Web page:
Dating violence brochure

This feature will provide you with updates on critical developments in psychology, drawn from peer-reviewed literature and written by leading psychology experts.

"CE Corner" appears in the February 2012, April, July/August and November issues of the Monitor.

In this article, we review the literature on sexual hookups and consider the research on the psychological consequences of casual sex.

This is a transdisciplinary literature review that draws on the evidence and theoretical tensions between evolutionary theoretical models and sociocultural theory.

Instead of courting at home under a parent's watchful eye, young adults left the home and were able to explore their sexuality more freely.

By the 1960s, young adults became even more sexually liberated, with the rise of feminism, widespread availability of birth control and growth of sex-integrated college party events.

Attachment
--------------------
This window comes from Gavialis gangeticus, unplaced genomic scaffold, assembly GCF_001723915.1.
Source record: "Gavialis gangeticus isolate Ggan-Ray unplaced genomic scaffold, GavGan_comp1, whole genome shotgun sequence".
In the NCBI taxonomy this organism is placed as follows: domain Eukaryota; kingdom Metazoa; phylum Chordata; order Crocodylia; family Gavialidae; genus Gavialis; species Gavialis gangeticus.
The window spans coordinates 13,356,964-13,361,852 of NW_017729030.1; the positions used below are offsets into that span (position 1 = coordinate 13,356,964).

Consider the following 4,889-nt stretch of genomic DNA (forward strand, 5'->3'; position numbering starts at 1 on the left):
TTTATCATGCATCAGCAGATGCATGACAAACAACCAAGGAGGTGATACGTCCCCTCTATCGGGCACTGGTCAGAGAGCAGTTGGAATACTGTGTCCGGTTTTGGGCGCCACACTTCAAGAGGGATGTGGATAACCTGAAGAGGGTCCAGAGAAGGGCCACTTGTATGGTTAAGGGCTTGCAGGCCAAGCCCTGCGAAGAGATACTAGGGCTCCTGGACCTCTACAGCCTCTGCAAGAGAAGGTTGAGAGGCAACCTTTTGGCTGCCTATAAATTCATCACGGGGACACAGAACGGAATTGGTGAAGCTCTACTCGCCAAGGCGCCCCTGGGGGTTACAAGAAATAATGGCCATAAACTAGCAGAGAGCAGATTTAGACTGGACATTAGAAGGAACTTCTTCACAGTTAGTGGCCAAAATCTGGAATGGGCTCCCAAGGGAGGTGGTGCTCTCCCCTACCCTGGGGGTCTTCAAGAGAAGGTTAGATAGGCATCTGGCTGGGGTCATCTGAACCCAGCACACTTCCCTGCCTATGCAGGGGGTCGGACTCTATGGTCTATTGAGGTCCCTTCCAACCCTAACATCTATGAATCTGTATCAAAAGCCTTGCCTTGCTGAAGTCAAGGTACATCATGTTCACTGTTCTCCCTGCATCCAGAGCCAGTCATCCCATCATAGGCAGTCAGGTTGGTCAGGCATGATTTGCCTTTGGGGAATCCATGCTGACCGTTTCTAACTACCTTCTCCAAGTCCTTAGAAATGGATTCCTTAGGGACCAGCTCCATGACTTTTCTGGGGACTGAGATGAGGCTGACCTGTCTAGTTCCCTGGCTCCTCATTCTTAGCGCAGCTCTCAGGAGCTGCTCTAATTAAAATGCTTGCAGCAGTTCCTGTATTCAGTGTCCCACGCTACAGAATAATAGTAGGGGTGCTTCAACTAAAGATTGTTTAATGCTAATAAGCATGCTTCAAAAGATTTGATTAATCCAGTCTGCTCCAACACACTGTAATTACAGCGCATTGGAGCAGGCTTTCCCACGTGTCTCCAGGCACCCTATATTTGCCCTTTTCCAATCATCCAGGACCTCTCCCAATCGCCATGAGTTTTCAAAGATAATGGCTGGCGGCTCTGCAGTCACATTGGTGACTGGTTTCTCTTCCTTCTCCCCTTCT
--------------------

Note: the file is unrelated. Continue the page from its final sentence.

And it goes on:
On average, both men and women appear to have higher positive affect than negative affect after a hookup.The media suggest that uncommitted sex, or hookups, can be both physically and emotionally enjoyable and occur without "strings." The 2009 film "Hooking Up," for example, details the chaotic romantic and sexual lives of adolescent characters.Another film, "No Strings Attached," released in 2011, features two friends negotiating a sexual, yet nonromantic, component of their relationship.In a qualitative study that asked 187 participants to report their feelings after a typical hookup, 35 percent reported feeling regretful or disappointed, 27 percent good or happy, 20 percent satisfied, 11 percent confused, 9 percent proud, 7 percent excited or nervous, 5 percent uncomfortable, and 2 percent desirable or wanted (Paul & Hayes, 2002).However, this same study found that feelings differed during hookups compared with after: During a typical hookup, 65 percent of participants reported feeling good, aroused, or excited, 17 percent desirable or wanted, 17 percent nothing in particular or were focused on the hookup, 8 percent embarrassed or regretful, 7 percent nervous or scared, 6 percent confused, and 5 percent proud (Paul & Hayes, 2002).

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